in the spring of 2004, with the confidence one can only have as a graduate student straight out of undergrad, i wrote the eleventh chapter of a non-existent book.
because i had to read anna karenina in five days and my longing to compare the use of the first person plural narrators in a rose for emily and the virgin suicides never gained any traction, i wrote about jackie. i knew her life like the back of my hand. i figured writing about her would be a breeze.
it wasn’t. to this day, it isn’t.
i might’ve been a nicer person in graduate school had i known then that i would be wrestling that same chapter for that nonexistent book now. might’ve been less prideful, less hee, hee! you’re all trying to apply hegelian theory to the grapes of wrath while i’m reading tabloids and revising a chapter that i’ve finished three weeks before our thesis is due!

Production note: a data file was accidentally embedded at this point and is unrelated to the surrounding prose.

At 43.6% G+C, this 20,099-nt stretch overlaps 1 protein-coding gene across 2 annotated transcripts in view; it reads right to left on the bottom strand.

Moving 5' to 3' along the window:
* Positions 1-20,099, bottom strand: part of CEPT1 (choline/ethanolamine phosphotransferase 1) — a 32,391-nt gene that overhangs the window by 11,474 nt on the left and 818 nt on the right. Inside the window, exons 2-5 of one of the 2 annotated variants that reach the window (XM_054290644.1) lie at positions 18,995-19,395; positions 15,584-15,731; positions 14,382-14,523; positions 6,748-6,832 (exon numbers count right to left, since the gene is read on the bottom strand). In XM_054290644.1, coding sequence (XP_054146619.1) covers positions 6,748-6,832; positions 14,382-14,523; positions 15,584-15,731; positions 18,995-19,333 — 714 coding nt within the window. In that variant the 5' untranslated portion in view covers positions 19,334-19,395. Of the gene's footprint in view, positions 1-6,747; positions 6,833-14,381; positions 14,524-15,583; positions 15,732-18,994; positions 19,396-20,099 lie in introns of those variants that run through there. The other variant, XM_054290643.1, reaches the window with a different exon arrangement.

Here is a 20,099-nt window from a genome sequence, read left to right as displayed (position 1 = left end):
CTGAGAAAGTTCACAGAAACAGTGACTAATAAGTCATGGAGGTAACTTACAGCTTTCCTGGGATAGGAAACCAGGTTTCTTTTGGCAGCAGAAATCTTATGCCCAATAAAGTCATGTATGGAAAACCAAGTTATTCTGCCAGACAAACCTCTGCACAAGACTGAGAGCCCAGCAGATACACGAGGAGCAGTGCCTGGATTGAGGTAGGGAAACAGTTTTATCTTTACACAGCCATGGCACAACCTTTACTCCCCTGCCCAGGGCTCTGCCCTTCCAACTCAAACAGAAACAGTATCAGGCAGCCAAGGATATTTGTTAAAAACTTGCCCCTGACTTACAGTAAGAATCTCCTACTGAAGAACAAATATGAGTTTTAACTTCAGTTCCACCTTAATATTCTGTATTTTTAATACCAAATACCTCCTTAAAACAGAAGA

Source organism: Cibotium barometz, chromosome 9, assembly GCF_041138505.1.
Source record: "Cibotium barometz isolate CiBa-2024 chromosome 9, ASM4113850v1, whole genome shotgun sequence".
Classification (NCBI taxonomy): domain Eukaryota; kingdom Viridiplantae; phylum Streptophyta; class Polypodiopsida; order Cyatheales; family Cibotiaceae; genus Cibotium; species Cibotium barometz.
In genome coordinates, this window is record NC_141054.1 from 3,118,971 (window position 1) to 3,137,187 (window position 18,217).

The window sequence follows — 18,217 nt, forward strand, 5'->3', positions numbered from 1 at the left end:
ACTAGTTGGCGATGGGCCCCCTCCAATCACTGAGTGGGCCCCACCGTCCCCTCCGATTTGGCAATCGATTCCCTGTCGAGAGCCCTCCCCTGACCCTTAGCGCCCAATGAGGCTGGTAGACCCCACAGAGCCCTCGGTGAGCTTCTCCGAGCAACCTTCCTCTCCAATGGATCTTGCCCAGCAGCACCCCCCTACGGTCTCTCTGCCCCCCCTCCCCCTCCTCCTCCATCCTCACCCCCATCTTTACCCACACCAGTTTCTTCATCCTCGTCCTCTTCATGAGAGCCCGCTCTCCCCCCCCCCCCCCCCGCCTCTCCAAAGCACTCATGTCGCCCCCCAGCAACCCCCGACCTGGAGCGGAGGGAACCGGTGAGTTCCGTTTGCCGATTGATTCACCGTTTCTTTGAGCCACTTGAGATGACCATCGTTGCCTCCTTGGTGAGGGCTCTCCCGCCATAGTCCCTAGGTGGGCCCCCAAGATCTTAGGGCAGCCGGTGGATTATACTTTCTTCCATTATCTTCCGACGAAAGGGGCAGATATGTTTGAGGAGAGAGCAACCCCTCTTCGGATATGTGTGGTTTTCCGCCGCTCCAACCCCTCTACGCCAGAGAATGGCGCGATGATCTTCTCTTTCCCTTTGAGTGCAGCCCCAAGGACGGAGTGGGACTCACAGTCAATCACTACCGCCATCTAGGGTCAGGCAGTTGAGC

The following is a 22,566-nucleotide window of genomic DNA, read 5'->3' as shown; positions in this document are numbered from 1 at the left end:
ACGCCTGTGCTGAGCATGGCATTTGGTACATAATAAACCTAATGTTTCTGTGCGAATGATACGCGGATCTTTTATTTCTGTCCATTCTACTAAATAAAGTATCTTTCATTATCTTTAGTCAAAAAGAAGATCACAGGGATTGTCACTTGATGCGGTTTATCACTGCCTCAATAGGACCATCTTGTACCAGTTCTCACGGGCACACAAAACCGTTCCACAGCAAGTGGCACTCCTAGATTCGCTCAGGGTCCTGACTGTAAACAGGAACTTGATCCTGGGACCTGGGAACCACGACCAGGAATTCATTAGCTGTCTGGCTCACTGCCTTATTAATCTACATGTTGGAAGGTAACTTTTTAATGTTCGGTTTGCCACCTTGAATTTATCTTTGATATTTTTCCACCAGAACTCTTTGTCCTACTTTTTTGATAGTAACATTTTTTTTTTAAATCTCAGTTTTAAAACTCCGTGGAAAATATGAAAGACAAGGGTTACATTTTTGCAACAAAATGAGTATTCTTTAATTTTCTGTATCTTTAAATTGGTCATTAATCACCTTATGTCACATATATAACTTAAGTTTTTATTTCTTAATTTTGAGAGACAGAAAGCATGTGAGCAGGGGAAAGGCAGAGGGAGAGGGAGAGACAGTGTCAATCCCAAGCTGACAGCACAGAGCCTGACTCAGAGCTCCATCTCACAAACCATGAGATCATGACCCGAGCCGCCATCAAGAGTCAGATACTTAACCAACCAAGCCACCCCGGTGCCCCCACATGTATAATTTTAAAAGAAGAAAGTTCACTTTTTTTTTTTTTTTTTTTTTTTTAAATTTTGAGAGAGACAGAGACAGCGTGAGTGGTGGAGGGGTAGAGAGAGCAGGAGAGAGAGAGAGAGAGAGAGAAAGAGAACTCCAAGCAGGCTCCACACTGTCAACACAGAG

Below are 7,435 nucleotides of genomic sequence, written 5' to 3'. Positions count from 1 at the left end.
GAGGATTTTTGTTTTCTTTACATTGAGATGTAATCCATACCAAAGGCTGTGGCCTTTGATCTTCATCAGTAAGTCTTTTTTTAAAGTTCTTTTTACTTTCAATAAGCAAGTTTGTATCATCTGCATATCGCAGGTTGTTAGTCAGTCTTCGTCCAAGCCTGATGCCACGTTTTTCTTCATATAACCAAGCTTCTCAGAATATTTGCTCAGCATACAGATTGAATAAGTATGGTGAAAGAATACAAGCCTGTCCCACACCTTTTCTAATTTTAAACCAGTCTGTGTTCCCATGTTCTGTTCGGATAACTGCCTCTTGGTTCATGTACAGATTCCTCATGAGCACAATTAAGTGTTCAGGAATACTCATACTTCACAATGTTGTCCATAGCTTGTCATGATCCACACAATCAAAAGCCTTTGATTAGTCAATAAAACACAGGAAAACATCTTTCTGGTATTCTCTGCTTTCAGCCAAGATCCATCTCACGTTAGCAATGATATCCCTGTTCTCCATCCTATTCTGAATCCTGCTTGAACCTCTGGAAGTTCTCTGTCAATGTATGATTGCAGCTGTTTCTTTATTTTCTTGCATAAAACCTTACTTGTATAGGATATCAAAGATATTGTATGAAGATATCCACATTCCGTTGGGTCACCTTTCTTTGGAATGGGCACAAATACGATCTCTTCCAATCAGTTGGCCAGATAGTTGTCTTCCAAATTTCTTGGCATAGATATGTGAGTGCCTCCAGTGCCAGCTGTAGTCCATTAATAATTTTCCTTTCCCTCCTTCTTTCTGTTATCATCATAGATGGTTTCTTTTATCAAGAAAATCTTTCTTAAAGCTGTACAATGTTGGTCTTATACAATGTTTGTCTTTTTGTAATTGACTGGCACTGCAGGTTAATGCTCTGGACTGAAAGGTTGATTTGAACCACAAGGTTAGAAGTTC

eight years later i am still revising that chapter. admittedly, it’s changed. there’s better characterization and structure, and it’s gone from the middle of the book to the beginning. but the guts are the same. and, much to my chagrin, it’s gotten a little dated.
way back in 2004, i made a mistake all rookie writers make. i assumed my book would be published immediately, to great fanfare. because of that, i opened with this sentence: “the fallout was instantaneous, the response was shock and awe.”
in my innocence, i didn’t realize an allusion to the war strategies of george w. bush might not be the way to go.